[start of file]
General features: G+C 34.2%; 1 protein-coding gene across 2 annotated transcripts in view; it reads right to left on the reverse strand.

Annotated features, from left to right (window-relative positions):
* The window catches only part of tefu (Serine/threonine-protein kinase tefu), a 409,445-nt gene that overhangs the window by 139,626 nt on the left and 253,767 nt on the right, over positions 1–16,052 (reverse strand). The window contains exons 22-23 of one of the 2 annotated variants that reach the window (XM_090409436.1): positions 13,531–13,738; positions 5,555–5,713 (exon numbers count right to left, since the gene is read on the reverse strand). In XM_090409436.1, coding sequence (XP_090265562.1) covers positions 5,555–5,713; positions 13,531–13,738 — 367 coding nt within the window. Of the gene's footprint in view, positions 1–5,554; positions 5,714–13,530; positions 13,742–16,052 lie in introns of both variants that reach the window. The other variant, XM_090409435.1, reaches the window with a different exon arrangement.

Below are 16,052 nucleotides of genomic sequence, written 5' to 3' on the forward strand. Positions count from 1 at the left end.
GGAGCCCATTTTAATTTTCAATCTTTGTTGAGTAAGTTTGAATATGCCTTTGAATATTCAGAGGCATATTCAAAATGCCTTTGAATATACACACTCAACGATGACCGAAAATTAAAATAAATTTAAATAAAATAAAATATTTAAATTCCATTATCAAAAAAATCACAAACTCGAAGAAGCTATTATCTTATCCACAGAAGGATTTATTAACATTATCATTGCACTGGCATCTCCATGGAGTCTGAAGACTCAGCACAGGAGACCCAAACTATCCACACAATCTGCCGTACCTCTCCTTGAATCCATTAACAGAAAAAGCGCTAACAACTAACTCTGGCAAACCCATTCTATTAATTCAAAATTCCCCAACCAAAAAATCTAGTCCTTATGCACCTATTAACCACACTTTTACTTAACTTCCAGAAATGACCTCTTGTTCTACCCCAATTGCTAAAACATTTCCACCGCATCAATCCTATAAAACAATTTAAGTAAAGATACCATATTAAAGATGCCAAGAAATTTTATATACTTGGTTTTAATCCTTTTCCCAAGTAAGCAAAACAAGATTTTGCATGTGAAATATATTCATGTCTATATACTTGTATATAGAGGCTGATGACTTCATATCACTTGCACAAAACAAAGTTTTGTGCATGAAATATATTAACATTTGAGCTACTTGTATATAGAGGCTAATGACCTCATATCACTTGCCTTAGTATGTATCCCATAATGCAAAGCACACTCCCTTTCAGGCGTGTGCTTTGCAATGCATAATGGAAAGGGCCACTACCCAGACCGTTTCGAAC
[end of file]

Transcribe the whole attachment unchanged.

General features: G+C 34.2%; 1 protein-coding gene across 2 annotated transcripts in view; it reads right to left on the reverse strand.

Annotated features, from left to right (window-relative positions):
* The window catches only part of tefu (Serine/threonine-protein kinase tefu), a 409,445-nt gene that overhangs the window by 139,626 nt on the left and 253,767 nt on the right, over positions 1–16,052 (reverse strand). The window contains exons 22-23 of one of the 2 annotated variants that reach the window (XM_090409436.1): positions 13,531–13,738; positions 5,555–5,713 (exon numbers count right to left, since the gene is read on the reverse strand). In XM_090409436.1, coding sequence (XP_090265562.1) covers positions 5,555–5,713; positions 13,531–13,738 — 367 coding nt within the window. Of the gene's footprint in view, positions 1–5,554; positions 5,714–13,530; positions 13,742–16,052 lie in introns of both variants that reach the window. The other variant, XM_090409435.1, reaches the window with a different exon arrangement.

Below are 16,052 nucleotides of genomic sequence, written 5' to 3' on the forward strand. Positions count from 1 at the left end.
GGAGCCCATTTTAATTTTCAATCTTTGTTGAGTAAGTTTGAATATGCCTTTGAATATTCAGAGGCATATTCAAAATGCCTTTGAATATACACACTCAACGATGACCGAAAATTAAAATAAATTTAAATAAAATAAAATATTTAAATTCCATTATCAAAAAAATCACAAACTCGAAGAAGCTATTATCTTATCCACAGAAGGATTTATTAACATTATCATTGCACTGGCATCTCCATGGAGTCTGAAGACTCAGCACAGGAGACCCAAACTATCCACACAATCTGCCGTACCTCTCCTTGAATCCATTAACAGAAAAAGCGCTAACAACTAACTCTGGCAAACCCATTCTATTAATTCAAAATTCCCCAACCAAAAAATCTAGTCCTTATGCACCTATTAACCACACTTTTACTTAACTTCCAGAAATGACCTCTTGTTCTACCCCAATTGCTAAAACATTTCCACCGCATCAATCCTATAAAACAATTTAAGTAAAGATACCATATTAAAGATGCCAAGAAATTTTATATACTTGGTTTTAATCCTTTTCCCAAGTAAGCAAAACAAGATTTTGCATGTGAAATATATTCATGTCTATATACTTGTATATAGAGGCTGATGACTTCATATCACTTGCACAAAACAAAGTTTTGTGCATGAAATATATTAACATTTGAGCTACTTGTATATAGAGGCTAATGACCTCATATCACTTGCCTTAGTATGTATCCCATAATGCAAAGCACACTCCCTTTCAGGCGTGTGCTTTGCAATGCATAATGGAAAGGGCCACTACCCAGACCGTTTCGAAC